National Museum of Ethnology
10-1 Senri Expo Park, Suita, Osaka 565-8511, Japan
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- Plant Materials in Changing Value Judgments and Social Interactions
Plant Materials in Changing Value Judgments and Social Interactions
Life-world, decontextualization, constancy
Major Objectives (Application 3: Extract of Research Objectives)
This research will take as its object of study the entire process in which human beings use plants as materials to make things, or for storage, exchange or consumption purposes. At the same time, the research will examine the ways in which their forms as “things” undergo physical transformation, the uses and objectives for things, as well as how value judgments regarding them have undergone change. We will also look at how plants are selected as targets from within ecosystems, and when the process for their becoming materials commences. We will also see how the ethnic groups serving as subjects undertake processing and intervention regarding these materials during the processes, and what kinds of things can be given form. We also will address the question of who assigns value and of what kind, as well as what kinds of mutual recognition and division of labor there is between the subjects found in the background to the processing of things.
The objectives of this research are to adopt a double approach regarding the various kinds of materials made from vegetation (plant materials) for studying external changes and transformation of meaning. By approaching things as the result of a mutual interaction between object and subject on the borders or their struggle, we hope to elucidate how value-assigning behavior undergoes change within broadening of space and time as well as the relationships among independent subjects.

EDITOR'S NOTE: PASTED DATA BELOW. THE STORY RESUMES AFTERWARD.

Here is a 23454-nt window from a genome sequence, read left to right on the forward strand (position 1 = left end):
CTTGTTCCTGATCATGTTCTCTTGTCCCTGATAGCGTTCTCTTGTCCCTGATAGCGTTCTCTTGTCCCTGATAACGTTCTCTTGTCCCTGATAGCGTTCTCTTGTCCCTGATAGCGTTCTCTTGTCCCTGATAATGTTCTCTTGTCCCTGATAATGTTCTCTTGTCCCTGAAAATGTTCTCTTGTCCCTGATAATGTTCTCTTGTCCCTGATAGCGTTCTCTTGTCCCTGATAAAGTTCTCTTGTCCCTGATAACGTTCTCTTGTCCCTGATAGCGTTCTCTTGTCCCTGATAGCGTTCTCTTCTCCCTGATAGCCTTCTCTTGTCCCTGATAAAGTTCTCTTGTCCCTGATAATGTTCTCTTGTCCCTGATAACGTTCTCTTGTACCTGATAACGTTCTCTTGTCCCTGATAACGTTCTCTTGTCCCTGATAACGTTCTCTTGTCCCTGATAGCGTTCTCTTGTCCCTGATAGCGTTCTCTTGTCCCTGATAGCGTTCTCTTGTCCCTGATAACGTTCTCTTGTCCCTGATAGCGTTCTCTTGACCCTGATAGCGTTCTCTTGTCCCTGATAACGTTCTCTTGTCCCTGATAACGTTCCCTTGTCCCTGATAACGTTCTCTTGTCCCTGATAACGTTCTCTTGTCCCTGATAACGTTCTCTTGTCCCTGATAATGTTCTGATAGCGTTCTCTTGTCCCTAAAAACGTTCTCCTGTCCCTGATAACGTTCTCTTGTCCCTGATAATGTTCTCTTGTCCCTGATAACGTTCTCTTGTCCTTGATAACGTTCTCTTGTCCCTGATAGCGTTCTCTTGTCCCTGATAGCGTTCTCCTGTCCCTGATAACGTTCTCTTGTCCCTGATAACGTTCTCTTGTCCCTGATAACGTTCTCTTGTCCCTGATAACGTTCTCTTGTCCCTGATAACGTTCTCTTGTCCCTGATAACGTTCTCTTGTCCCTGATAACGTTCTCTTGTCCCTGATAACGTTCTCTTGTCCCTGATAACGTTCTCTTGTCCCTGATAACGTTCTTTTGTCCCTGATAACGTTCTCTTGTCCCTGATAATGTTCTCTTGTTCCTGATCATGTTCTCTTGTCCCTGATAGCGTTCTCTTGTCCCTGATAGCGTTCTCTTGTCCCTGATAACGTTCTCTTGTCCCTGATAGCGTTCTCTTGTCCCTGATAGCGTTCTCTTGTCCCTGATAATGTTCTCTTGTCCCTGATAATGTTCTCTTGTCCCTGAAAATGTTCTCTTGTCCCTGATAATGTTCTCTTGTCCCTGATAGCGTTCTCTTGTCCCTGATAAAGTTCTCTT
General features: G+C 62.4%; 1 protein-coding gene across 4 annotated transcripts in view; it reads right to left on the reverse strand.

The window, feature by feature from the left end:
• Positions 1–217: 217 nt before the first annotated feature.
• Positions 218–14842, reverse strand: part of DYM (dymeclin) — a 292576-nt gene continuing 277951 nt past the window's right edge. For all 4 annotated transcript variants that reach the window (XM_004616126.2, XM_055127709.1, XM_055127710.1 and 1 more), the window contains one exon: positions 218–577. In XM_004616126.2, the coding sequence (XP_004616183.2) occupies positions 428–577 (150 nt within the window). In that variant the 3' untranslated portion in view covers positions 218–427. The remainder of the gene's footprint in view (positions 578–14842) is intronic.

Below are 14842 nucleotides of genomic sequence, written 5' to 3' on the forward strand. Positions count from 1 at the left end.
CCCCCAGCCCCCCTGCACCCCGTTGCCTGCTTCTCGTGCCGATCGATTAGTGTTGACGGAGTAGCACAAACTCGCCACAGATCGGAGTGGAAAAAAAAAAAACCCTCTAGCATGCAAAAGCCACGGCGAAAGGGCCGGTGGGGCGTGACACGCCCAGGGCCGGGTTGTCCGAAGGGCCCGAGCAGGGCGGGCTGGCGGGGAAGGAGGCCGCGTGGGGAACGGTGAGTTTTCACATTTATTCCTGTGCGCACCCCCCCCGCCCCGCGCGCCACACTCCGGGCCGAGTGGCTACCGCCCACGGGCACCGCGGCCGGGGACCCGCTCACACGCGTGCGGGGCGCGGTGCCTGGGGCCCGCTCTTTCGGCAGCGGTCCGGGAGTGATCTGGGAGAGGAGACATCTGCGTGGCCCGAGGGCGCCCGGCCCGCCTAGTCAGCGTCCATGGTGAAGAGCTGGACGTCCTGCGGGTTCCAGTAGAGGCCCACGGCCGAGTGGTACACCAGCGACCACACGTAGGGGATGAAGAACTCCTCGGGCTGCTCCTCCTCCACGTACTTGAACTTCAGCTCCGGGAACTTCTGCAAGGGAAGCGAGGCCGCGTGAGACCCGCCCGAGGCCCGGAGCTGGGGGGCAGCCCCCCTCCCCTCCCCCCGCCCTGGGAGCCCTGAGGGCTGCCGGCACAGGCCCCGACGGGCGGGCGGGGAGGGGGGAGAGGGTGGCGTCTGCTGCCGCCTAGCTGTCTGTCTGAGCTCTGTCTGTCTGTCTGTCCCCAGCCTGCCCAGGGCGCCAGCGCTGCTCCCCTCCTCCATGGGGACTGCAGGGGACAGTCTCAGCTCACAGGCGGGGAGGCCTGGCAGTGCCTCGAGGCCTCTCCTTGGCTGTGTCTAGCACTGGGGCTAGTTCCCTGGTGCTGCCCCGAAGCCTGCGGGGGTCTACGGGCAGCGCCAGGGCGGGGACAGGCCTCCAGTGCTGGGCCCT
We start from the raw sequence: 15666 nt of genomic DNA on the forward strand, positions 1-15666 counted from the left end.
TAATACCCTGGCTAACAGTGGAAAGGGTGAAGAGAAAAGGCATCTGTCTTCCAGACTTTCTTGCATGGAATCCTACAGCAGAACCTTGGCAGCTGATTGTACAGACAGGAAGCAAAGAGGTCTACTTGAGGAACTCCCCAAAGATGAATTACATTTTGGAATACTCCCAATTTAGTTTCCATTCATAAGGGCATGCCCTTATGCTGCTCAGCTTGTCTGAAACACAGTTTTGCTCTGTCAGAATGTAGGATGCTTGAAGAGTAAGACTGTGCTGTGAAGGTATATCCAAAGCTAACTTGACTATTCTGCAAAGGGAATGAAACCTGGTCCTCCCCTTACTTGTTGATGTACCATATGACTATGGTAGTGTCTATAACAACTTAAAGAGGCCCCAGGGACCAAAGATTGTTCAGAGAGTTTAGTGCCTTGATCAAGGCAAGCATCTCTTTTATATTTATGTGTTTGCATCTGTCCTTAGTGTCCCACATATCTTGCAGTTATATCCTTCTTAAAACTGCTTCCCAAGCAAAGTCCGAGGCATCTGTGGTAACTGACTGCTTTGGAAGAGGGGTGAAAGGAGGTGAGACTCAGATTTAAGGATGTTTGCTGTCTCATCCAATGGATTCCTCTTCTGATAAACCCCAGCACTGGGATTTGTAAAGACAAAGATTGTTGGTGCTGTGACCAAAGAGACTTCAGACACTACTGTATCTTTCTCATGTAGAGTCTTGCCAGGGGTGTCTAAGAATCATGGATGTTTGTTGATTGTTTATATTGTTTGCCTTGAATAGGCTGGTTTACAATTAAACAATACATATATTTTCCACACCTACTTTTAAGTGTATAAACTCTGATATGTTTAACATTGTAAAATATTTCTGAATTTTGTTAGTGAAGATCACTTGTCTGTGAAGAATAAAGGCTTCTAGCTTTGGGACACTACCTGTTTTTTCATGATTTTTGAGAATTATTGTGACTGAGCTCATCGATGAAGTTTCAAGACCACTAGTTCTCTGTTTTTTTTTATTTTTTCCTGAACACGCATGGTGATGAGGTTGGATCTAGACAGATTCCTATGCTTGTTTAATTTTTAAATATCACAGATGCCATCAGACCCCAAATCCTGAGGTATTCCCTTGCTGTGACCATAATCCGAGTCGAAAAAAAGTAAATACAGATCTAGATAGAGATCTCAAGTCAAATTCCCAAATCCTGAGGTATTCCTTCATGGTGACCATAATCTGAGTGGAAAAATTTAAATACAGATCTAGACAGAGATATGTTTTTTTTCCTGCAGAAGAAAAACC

The results of this Inter-University Research Project can be summarized as follows:
Foundational assumptions about the origin of plants and "things" were questioned.
Starting with vegetation (Tanaka), via partially transformed forests (Kanzaki) and finally closely managed soil, increasing human involvement and differences in types of plants and their exploitation as resources was demonstrated. Reports were presented also on how non-human animals make use of plant materials (Kato) and on historical records concerning wooden artifacts (Daniels).
Changes in the appearance and meaning of objects and relations between actors were analyzed and discussed.
This was examined by investigating changes in luxury consumption within small regions. We examined natto (fermented soybean) production and consumption in northern Laos (Yokoyama) and the chewing of miang (fermented tea leaves) in northern Thailand (Sasaki). Changes in the use of objects by specific ethnic groups were examined by analyzing the uses of bamboo musical instruments among the Ruwa (Baba) and the shift from opium to stimulants among the Lisu (Ayabe). With regard to items produced and interethnic relations, we debated how the relationship between Pao and Burman affects the production of Myanmarese cheroots (Matsuda), and how local relationships in northern Thailand affect the supply of the bamboo used to make Theravada Buddhist offering containers (Iijima). The following topics were discussed to examine commercialization: the making of brooms for sale from tiger grass (Thysanolaena latifolia), the buds and leaves of which are fed to cattle (Takai); adding new value to mosquito nets as textiles among Thai peoples (Shirakawa); the increasing popularity of the seeds of Job’s tears (Coixlacryma-jobi) as a material for handicrafts (Ochiai); and cosmetics thanaka (wood apple, Limonia acidissima) being sold locally and considered for export (Tosa).
The raison d’etre of plants was reexamined.
As an experiment to rethink the meaning and significance of plants to people, we discussed how plants are portrayed in the folksongs of the Black Tai of northern Vietnam (Kashinaga) and intersections between people and other living things among the Karen (Hayami).
Overall, researchers from diverse fields selected topics from or related to plant materials that characterize the biodiversity in different regions and the life-world of different ethnic groups. This resulted in fruitful discussions on the processes by which plant materials are transformed into artifacts and economically valuable goods, and on behaviors that attach values to them.